Hornet Coupe off to Body/Paint

TwinSupercharged Expert Adviser
1951 Hornet coupe off to the body and paint shop. I stripped all bright work, glass and dash

Car to be jet black with tan wheels and tan interior.


All paint stripped.


  • Well, this is exciting... Congratulations! I can't wait to see it.
  • barrysweet52
    barrysweet52 Expert Adviser
    I see that your wheels are painted red. Any idea why many Hudsons have red wheels. Have asked a lot of people and still dont know. Thanks
  • My opinion, think wheel color depended on body color.  I don't have any info on what colors were involved.  I personally had red wheels on my 2 restos, a '46 SS convert in Nepal Ivory and a '47 SS convert in Gunmetal.  Both had blackwall tires.
  • Red wheels were (and still are, in many circles) considered the ultimate in COOL with pretty-much everybody with a penis from the 50's and 60's.   No car ever went to the race track without them and no car with any self respect under went any modification without them.  I'm telling ya, this may be the first time it has been written, but it was the UNWRITTEN rule!

  • TwinSupercharged
    TwinSupercharged Expert Adviser
    This coupe was very solid with NO rust. It is very complete both inside and outside. No need to search for missing parts. No major dents or metal work required.

    We have four coats of primer with block sanding between each coat. These long panels need to be supper straight for a black car. The roof was first and down to the side panels. Doors to come off first than the front fenders and trunk lid.

  • Like your T-Bird, I had 2 '64s.
  • Well, it has been a long and frustrating many months getting to final paint. Many, Many primer/block standings to get all of the panels straight and true. Body and paint shops have their own Calander and Timing as to when you will get your car back. This one having to be Jet Black needs straight and flat panels, so knowing the shop's reputation, I let the work flow as required. These shots are right after the seal coat, three base coats and three clear coats. Now for the final sanding, buffing and polishing.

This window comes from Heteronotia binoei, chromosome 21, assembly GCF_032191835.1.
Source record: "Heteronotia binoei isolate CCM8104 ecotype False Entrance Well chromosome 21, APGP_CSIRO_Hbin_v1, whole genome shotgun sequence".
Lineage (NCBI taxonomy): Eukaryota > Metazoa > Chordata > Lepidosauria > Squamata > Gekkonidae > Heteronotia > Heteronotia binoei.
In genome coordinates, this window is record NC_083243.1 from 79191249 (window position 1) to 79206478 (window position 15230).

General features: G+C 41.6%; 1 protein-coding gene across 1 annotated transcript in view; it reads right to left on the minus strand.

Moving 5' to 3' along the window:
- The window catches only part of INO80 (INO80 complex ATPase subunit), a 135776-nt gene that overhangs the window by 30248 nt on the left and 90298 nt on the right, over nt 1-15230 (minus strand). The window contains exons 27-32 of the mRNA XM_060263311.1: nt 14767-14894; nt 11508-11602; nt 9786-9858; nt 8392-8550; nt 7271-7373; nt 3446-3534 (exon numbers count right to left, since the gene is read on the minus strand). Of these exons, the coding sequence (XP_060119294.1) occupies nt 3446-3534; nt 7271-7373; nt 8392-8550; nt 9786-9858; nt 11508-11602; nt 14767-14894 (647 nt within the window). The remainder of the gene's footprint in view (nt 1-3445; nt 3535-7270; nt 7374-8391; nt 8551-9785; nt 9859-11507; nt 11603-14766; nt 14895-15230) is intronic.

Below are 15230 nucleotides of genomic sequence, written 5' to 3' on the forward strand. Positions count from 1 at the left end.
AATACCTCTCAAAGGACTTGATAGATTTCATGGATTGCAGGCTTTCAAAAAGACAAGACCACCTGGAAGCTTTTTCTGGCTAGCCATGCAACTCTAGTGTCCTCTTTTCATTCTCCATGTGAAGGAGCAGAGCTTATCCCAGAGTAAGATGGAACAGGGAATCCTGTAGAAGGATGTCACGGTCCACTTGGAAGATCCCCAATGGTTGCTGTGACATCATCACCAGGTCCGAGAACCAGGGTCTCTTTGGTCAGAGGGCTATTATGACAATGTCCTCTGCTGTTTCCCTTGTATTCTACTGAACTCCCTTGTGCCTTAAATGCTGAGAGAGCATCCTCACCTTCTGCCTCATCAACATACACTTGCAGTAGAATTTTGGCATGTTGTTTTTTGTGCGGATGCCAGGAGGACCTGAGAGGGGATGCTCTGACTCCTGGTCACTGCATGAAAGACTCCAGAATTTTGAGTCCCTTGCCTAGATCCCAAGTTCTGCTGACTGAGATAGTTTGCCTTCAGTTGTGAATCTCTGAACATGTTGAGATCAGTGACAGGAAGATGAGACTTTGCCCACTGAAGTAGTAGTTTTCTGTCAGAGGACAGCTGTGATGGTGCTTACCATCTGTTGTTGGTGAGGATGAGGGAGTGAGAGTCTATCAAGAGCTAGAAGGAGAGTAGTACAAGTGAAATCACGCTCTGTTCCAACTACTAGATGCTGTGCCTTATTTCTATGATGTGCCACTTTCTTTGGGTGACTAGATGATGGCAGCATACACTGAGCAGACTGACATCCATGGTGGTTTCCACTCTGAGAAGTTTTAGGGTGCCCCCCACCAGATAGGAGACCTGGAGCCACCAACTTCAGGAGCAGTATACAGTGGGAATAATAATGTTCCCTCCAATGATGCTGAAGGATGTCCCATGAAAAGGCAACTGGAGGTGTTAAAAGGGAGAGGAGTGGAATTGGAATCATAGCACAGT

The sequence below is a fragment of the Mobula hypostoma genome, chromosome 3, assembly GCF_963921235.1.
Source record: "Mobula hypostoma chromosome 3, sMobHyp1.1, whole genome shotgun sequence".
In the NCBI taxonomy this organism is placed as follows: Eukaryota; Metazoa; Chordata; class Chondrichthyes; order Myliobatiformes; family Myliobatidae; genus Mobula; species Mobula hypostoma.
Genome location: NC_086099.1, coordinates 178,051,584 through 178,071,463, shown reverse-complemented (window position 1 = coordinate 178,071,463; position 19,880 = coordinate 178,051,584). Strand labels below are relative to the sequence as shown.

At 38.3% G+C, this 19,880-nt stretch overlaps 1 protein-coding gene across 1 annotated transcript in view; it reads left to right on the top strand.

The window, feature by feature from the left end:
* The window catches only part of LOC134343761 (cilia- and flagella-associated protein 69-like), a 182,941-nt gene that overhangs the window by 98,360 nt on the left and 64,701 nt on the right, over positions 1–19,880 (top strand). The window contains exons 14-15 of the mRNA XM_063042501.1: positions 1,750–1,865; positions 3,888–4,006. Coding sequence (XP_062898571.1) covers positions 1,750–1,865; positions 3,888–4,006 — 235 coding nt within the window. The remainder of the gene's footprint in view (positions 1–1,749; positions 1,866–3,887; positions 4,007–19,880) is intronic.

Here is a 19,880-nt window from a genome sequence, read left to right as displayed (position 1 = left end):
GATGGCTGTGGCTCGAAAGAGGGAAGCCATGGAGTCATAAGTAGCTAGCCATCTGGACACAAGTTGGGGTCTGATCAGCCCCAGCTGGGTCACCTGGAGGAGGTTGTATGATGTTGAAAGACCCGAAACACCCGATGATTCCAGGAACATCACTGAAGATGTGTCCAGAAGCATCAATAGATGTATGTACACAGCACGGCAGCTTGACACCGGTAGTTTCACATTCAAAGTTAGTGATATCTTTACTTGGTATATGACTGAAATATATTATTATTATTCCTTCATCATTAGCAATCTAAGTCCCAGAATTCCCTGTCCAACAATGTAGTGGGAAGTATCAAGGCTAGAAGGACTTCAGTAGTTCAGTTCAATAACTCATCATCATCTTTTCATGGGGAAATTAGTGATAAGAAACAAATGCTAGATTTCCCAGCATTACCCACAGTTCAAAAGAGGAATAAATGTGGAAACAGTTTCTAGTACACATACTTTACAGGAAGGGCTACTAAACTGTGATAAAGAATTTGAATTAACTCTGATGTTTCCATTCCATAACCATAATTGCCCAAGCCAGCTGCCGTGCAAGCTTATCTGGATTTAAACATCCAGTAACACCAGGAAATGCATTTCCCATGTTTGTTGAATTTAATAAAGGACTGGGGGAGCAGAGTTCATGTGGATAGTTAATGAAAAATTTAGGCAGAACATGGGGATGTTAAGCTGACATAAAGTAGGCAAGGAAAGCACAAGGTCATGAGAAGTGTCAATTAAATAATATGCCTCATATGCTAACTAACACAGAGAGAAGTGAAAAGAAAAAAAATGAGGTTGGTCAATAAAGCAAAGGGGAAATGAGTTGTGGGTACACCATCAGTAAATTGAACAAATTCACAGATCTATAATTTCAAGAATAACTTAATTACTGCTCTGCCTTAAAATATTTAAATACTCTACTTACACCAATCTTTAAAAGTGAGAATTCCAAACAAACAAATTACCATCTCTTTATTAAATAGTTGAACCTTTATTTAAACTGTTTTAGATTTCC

I am happy with how all of the panels look, how all of the gapes are equal and of course the color. Will report when it comes home. 

  • Glowplug
    Glowplug Expert Adviser
    Great to see you are in the home stretch!  Good Luck with the outcome Ken Cates

  • super-six
    super-six Expert Adviser
    "see that your wheels are painted red. Any idea why many Hudsons have red wheels. Have asked a lot of people and still dont know. Thanks"

    Possibly one reason is that red or yellow wheels were standard color (depending on body color) on stepdowns until 1951. Possibly on some earlier models also.

  • I think wheel color (with Hudson) depended on body color.  From my observations, the darker color cars had the yellow wheels, light color cars had red wheels.
  • StepUp
    StepUp Member
    edited February 2023
    From the pics it looks like the car was painted on a concrete pad surrounded by draped curtains vs. in a fancy high dollar paint booth.  Cool, I like it! I've single-handedly painted several Hudsons in a similar manner and know the tremendous amount of time, effort, persistence and material resources that are required to see it through to completion. Hats- off, it's real purdy!  
  • Kdancy
    Kdancy Senior Contributor
    Always interested in the paint process and materials used. What type of primer and paint did you use?